Paralympics set to leave lasting impression on London (+video)
The Paralympic Games have proved remarkably successful, not just in tickets sold and prominent media coverage, but in making London into a city more accessible to disabled people.
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“They've been talking about disability in the most down-to-earth and natural way,” wrote Ms. Morgan, the sports anchor, who has been covering the Paralympic Games herself for Channel 4. “I know that they didn't want to hide from anything; they wanted to be as blunt and honest as they could.”Skip to next paragraph
In Pictures Paralympic Games 2012
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Whether those open discussions and good feelings will continue after the Paralympics comes to a close remains to be seen. But there’s one impact of the Games that will certainly endure well after all of the athletes have left town: the myriad infrastructure changes that have made the British capital a city more friendly to disabled people.
“There have been numerous changes right across London,” says Margaret Hickish, an accessibility consultant who has been working since 2005 to help the city prepare for both the Olympic and Paralympic Games.
All of the city’s buses and black taxicabs are now fully accessible to people in wheelchairs, and 66 of London’s 270 Tube stations have been made step-free. The government invested £4 million ($6.4 million) in overhauling the South Bank, a popular tourist destination, to make it more accessible to disabled visitors. And Heathrow Airport has undergone extensive renovations in preparation for the arrival of the Paralympic athletes.
Ms. Hickish, who uses a wheelchair herself, says that improving accessibility in a centuries-old city like London has not been easy; things like cobblestones can be particularly challenging. But, she adds, she has witnessed remarkable attitude changes in the people she has worked with over the last seven years.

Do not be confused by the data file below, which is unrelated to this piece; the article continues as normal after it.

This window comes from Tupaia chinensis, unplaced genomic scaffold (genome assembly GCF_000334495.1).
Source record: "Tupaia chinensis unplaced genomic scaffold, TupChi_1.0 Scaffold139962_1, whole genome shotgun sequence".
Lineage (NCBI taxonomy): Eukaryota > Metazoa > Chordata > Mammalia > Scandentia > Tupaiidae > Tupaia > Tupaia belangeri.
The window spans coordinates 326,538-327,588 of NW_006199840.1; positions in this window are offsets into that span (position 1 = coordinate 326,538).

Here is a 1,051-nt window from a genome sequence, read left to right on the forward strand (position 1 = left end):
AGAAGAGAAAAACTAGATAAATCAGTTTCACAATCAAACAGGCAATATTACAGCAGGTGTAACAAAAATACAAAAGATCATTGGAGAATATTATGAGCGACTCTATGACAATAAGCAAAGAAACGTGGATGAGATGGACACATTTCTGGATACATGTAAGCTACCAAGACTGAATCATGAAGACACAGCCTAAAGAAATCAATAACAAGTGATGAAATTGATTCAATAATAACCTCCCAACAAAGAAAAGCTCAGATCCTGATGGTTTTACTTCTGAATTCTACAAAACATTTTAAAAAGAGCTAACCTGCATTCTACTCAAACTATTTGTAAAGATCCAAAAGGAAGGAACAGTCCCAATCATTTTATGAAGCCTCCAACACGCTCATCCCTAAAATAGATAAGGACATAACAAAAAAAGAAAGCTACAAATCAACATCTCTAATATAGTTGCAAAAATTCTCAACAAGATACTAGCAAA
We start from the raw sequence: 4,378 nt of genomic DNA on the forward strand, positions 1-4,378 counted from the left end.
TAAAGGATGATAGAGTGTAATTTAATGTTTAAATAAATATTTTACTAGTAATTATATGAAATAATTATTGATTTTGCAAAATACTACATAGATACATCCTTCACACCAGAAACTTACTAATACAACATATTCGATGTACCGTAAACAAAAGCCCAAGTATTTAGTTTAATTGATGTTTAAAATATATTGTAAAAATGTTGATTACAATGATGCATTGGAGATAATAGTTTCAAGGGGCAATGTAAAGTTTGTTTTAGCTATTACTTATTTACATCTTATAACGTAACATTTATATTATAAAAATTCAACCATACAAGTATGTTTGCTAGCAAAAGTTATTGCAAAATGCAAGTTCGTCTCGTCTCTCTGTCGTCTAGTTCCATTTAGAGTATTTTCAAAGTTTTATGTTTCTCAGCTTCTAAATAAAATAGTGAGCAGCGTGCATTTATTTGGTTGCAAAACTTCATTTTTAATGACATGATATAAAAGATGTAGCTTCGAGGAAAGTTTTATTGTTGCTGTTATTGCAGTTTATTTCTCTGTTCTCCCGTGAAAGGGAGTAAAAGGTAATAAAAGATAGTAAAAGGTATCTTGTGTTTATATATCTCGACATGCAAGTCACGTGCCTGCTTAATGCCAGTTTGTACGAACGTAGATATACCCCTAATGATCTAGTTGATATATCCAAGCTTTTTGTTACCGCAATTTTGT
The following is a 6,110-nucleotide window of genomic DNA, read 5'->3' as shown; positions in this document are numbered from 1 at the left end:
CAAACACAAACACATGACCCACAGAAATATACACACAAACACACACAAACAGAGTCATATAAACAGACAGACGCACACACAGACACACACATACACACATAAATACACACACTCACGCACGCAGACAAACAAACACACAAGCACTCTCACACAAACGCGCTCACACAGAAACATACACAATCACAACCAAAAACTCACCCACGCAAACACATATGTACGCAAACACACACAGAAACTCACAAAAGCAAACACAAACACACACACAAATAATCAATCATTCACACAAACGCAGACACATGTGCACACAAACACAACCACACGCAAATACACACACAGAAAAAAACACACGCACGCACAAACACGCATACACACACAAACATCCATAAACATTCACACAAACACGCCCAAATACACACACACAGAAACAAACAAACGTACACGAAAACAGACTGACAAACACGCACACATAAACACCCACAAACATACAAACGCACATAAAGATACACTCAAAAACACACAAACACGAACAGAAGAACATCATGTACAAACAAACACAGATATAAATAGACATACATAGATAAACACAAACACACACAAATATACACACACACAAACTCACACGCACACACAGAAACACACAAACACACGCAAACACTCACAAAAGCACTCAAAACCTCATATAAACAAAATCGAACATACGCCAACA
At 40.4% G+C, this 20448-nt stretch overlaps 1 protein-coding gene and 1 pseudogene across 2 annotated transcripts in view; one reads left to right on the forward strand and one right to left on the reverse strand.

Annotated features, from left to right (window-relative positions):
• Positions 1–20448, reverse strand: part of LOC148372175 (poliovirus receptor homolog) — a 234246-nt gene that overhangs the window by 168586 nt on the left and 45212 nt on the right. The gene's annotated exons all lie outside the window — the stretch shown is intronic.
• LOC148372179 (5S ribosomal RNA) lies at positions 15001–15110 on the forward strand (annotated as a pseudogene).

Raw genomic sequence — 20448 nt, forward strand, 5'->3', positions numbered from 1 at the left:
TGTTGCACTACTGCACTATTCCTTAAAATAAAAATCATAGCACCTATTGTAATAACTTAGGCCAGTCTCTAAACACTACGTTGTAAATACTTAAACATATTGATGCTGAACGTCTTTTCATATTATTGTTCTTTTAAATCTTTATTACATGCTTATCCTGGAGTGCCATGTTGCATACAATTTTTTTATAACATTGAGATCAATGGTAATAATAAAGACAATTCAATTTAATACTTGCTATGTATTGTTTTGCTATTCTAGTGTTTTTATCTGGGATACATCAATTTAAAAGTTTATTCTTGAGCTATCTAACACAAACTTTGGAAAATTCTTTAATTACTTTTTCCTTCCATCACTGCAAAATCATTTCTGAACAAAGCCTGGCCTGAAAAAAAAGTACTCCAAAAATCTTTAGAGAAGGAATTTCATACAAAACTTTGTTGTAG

“People who you wouldn’t expect to normally have noticed accessibility suddenly have – and they’re thinking about what they can do to make things better,” she says. The designers, architects, and planners she has worked with are “more willing to make changes” and are “being far more positive” about wheelchair-friendly designs than they were before the Games came to town, she says.
Of course the centerpiece of London’s infrastructure changes has been the Olympic Park itself, which was designed with accessibility in mind from the outset. And thanks to the London Legacy Development Corporation, disabled people will be able to take advantage of the space for many years to come: The park will play host to an annual disability sports festival beginning in October 2013.
But for this last weekend of Paralympics competition, athletes and spectators are taking full advantage of the warm weather and sunny skies that have graced London over the last week. Hickish says she has visited the park almost every day since the Paralympics kicked off Aug. 30.
“It’s fabulous to see so many disabled people just being out and enjoying the open air,” she says.
“Having the confidence to know that you can go out and you can enjoy an area without feeling as though you’re going to have some sort of hiccup – it’s just incredible,” she adds. “The sense of freedom is really hard to describe.”